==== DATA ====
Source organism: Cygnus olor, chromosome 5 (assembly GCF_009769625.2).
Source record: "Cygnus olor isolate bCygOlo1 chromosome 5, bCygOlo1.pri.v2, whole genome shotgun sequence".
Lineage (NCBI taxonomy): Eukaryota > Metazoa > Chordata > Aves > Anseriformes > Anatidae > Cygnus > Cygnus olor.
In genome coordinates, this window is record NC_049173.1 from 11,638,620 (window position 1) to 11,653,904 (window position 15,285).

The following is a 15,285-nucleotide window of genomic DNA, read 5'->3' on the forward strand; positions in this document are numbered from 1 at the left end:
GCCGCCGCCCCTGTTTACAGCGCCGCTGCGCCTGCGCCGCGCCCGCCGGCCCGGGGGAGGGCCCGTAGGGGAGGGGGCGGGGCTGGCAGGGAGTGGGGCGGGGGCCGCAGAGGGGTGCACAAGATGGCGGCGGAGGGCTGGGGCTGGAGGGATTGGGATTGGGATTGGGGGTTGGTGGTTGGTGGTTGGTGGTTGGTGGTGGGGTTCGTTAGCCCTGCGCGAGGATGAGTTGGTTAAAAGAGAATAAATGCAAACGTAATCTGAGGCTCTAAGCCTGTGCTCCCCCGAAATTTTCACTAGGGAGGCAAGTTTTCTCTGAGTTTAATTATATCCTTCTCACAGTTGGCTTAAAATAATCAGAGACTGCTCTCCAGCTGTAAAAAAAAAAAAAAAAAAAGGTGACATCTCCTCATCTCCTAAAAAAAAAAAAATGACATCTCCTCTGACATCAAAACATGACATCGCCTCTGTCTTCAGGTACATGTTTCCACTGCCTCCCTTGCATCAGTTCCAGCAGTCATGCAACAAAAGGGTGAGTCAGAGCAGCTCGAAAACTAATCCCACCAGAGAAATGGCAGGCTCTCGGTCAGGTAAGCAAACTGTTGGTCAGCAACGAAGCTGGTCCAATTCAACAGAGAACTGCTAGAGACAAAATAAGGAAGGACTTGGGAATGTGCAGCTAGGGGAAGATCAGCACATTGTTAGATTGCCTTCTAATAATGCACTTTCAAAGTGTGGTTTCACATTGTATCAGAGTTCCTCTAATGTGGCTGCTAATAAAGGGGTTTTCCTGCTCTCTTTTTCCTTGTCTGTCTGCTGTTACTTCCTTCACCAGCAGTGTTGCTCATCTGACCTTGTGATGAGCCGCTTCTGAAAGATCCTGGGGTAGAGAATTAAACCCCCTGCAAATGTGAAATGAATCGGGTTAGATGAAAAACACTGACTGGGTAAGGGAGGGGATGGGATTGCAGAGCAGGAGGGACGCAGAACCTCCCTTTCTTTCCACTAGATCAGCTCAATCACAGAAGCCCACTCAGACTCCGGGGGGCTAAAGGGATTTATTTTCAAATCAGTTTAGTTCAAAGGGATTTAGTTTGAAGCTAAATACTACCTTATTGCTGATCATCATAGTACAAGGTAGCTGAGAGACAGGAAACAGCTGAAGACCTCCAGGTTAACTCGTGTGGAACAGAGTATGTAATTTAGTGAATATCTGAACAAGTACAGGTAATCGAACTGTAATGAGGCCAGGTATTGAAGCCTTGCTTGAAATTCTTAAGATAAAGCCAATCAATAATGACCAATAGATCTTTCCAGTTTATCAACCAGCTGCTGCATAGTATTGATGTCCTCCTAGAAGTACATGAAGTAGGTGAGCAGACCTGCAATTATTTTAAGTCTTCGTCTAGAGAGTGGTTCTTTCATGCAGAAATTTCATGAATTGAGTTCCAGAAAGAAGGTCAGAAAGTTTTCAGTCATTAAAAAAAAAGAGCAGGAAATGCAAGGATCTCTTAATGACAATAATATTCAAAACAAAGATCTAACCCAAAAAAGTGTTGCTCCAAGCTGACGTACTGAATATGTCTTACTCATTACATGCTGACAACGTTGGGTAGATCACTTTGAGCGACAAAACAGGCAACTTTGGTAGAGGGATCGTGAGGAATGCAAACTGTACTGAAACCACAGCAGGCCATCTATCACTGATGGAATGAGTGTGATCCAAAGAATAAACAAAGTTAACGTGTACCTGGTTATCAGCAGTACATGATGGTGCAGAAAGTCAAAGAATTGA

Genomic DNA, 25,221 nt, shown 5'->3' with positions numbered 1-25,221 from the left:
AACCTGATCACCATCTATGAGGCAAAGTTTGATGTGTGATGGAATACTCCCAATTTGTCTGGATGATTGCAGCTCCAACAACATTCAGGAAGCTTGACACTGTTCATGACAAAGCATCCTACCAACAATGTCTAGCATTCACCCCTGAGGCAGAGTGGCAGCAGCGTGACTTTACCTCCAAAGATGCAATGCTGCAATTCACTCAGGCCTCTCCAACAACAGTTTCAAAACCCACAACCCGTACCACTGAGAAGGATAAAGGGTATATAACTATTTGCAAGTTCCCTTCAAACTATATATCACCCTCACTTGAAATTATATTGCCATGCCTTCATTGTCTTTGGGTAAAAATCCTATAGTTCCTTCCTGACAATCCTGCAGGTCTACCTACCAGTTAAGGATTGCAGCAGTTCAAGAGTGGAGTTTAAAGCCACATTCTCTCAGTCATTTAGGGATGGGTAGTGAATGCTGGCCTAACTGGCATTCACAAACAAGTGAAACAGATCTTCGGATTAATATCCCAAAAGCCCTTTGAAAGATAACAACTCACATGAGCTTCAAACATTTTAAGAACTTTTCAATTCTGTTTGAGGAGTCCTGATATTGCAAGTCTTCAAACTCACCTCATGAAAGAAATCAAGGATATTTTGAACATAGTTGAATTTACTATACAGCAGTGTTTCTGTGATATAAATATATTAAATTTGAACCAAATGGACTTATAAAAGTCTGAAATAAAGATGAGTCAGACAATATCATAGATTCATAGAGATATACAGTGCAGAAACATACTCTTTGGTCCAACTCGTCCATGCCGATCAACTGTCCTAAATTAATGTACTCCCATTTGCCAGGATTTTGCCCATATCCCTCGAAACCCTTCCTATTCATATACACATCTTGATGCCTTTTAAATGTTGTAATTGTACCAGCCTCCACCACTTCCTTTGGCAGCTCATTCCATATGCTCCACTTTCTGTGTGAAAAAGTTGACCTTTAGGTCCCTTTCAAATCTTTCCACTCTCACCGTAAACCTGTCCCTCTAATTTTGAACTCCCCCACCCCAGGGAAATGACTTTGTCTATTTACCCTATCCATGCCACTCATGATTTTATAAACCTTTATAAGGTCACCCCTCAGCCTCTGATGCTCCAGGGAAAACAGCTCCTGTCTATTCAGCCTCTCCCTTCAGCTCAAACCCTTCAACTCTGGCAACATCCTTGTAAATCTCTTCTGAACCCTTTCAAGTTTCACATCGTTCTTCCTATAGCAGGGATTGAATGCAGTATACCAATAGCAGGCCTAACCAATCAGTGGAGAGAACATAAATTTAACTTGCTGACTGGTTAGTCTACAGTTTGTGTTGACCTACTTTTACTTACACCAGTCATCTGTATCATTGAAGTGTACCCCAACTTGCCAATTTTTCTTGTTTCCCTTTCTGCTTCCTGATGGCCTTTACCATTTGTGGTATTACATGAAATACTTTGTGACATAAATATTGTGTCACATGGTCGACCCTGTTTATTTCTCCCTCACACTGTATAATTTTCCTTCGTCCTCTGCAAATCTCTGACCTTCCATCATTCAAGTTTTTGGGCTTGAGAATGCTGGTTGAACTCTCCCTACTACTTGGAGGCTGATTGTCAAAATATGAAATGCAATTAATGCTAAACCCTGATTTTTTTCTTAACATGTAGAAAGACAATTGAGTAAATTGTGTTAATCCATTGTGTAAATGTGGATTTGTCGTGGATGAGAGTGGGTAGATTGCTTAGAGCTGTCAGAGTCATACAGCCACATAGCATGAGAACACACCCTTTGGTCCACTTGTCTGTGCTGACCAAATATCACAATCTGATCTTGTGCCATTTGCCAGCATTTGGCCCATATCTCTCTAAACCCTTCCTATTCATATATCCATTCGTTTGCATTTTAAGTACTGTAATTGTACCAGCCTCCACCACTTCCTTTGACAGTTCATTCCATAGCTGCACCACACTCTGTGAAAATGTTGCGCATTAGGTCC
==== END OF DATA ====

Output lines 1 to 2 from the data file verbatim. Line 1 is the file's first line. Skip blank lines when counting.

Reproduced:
Source organism: Cygnus olor, chromosome 5 (assembly GCF_009769625.2).
Source record: "Cygnus olor isolate bCygOlo1 chromosome 5, bCygOlo1.pri.v2, whole genome shotgun sequence".